Portraits / 15 Nov 2018
Stéphane Lehembre – portrait

In our daily life, we meet people whose faces are familiar and we think we know them.  So as not to miss out on these fabulous people e com image created its “portraits”.


Stéphane Lehembre (

When you are not on the right track, everything is complicated… and you’re not so lucky. When you are on the right track, everything goes well : everything is easy.”

Stéphane Lehembre is a discreet man of great kindness. When he talks about finding his way, it is knowingly. Societal norms traced his path for him ; then towards 55, against all odds, he finally freed himself.


Stéphane was born in Neuilly sur Seine in the middle of boxes,  the day after his parents moved from the north of France to  Paris. Coming from the aristocracy and the industrial bourgeoisie of the North, he grew up in a protected environment, secure but also closed. During visits to his grandfather in Lille, he went to the dentist in a chauffeured limousine.

At the beginning of his adolescence Stephane recognized his homosexuality. The environment in which he grew up was suffocating, and at the age of 14, he asked to go to boarding school. By seeking admission to a mixed boarding school, he thought he would remove his last doubts about his sexual orientation, but he found himself at an ‘all boys’ school. The friends he made left him when they discovered that he was gay and Stéphane has never been able to forgive their betrayal. He fought a lot ; it was a question of survival, but each year, throughout his school career he achieved the 1st prize for drawing.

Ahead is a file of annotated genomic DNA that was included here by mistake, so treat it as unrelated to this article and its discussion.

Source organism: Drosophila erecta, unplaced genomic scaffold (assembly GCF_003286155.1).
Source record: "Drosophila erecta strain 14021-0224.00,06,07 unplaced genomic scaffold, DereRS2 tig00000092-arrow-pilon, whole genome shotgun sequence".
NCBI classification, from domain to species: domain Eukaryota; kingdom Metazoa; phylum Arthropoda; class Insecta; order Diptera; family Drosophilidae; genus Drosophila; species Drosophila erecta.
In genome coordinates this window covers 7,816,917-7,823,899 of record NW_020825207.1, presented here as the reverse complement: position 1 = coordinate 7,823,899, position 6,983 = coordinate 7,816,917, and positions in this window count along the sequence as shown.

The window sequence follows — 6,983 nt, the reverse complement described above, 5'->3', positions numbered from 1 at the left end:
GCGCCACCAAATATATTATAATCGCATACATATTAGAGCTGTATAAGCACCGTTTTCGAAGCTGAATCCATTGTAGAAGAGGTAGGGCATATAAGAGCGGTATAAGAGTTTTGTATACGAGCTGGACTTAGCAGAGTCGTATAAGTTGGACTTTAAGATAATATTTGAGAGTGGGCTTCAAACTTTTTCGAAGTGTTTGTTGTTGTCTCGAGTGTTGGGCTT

After the boarding school I did not care about anything !” Stephane led a double life with a sexual aspect that he kept hidden from his family. He entered a private school where a teacher discovered his artistic talent and advised his parents to send him to the Penninghen Met Workshop, which became the School of Graphic Arts (ESAG). Selected through competition, Stephane stayed there from 1967 to 1969 showing creativity in his painting.


At the age of 18 he met Hélène, the granddaughter of the poet and co-founder of surrealism, Philippe Soupault.  Stéphane was flattered by this encounter with the Parisian intellectual milieu. However, his paintings were selling badly and Stéphane was not able to marry Hélène. He refused the position in an advertising agency of finding creative ideas while simply sitting on a staircase. He preferred to go through the classified ads and he finally got a job selling life insurance ´door to door’. This canvassing helped him overcome his shyness ; people liked his androgynous look and he earned a good living. And so the wedding with Helene took place.

From 1983 and for the next 20 years, Stéphane’s life became a pernicious spiral. Positions in the IT sector followed a pernicious spiral. Stéphane moved to different companies, at the height of his success helped by his intelligence and supported by Hélène who gave birth to two boys. They  lived in Paris and led a comfortable lifestyle. However Stéphane still lived a double life: his well-ordered existence hid the intimate reality that became increasingly difficult to conceal. He used alcohol to anesthetize the underlying malaise.   A picture taken in his garden during a family lunch shows Stephane weighing 120kg. Those who know him  now woudn’t recognize him.